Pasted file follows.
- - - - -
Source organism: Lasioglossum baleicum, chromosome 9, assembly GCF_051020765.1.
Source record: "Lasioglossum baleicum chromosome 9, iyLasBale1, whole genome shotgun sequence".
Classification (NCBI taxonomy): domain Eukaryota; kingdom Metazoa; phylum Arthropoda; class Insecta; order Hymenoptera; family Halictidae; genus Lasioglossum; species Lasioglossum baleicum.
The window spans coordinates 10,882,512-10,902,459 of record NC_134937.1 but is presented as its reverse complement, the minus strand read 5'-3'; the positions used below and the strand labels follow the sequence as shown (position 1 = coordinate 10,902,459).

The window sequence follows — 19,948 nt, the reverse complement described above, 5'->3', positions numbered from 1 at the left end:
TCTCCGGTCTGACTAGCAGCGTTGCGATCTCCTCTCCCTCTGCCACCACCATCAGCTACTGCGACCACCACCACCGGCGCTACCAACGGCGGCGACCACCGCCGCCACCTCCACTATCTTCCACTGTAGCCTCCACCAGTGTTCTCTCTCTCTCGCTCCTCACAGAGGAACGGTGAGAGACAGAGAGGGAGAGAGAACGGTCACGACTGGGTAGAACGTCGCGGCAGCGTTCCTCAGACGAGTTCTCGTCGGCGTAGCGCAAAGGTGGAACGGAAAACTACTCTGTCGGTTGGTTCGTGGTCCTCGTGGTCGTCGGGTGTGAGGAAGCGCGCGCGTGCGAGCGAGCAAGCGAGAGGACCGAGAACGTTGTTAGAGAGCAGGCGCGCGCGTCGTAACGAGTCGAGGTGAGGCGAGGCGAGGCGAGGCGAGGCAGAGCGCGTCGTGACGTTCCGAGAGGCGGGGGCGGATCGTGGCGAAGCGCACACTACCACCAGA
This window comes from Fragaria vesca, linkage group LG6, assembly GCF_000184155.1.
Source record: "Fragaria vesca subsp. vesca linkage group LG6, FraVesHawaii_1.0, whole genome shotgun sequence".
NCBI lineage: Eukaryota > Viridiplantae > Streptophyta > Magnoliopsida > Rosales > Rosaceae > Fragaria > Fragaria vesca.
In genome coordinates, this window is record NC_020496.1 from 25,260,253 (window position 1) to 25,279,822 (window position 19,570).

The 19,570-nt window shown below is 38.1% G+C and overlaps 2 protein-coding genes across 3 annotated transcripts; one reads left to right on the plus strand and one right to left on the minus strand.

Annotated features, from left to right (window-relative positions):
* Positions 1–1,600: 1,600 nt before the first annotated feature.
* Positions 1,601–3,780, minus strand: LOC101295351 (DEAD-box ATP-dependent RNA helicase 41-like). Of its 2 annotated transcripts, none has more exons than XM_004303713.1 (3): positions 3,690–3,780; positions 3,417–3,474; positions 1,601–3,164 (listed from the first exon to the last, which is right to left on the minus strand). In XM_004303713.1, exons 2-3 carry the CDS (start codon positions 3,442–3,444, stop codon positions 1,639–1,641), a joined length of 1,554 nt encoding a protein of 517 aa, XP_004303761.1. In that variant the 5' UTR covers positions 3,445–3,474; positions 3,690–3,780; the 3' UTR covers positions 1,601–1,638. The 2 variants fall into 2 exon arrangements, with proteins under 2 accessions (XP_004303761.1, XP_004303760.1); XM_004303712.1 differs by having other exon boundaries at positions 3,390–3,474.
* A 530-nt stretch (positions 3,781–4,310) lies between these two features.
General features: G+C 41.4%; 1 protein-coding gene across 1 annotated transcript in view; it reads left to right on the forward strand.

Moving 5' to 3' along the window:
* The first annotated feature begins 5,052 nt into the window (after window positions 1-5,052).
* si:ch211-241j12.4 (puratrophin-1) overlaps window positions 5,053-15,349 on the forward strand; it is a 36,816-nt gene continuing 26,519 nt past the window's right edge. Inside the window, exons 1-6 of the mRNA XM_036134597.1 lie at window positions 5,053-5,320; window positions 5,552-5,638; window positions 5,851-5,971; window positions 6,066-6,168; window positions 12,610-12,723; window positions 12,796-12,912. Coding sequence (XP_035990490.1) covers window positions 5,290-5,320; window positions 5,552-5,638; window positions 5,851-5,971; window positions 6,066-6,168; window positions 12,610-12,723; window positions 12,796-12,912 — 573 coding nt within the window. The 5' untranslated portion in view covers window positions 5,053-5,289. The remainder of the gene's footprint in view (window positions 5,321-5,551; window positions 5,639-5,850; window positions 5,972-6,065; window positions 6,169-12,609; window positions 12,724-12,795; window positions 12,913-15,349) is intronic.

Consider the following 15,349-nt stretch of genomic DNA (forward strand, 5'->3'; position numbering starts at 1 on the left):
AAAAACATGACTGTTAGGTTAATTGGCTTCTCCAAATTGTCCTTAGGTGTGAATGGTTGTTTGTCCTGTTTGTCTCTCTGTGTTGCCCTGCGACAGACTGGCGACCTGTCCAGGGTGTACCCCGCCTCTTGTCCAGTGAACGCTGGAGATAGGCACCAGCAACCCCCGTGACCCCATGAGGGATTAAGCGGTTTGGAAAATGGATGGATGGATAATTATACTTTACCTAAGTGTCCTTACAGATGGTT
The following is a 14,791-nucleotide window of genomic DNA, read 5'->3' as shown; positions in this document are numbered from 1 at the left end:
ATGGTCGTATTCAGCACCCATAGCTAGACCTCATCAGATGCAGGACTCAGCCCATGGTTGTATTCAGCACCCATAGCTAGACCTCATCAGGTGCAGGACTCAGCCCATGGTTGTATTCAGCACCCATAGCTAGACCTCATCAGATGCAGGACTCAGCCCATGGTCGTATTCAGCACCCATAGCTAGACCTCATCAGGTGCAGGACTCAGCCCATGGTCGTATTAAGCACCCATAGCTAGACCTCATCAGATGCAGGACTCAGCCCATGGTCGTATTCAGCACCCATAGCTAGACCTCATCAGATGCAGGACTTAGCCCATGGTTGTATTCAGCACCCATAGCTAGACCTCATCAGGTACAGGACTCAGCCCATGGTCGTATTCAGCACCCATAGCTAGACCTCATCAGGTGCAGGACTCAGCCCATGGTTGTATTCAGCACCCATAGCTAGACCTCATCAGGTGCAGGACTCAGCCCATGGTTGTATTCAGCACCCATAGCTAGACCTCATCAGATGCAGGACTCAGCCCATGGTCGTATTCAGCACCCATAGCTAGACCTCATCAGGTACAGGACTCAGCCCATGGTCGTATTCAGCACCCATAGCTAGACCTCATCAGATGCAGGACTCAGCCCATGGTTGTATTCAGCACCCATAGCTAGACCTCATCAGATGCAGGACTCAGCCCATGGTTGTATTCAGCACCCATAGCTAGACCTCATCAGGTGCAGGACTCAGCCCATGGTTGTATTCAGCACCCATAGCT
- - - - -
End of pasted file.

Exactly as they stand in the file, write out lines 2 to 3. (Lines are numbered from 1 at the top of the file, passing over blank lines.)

Source record: "Lasioglossum baleicum chromosome 9, iyLasBale1, whole genome shotgun sequence".
Classification (NCBI taxonomy): domain Eukaryota; kingdom Metazoa; phylum Arthropoda; class Insecta; order Hymenoptera; family Halictidae; genus Lasioglossum; species Lasioglossum baleicum.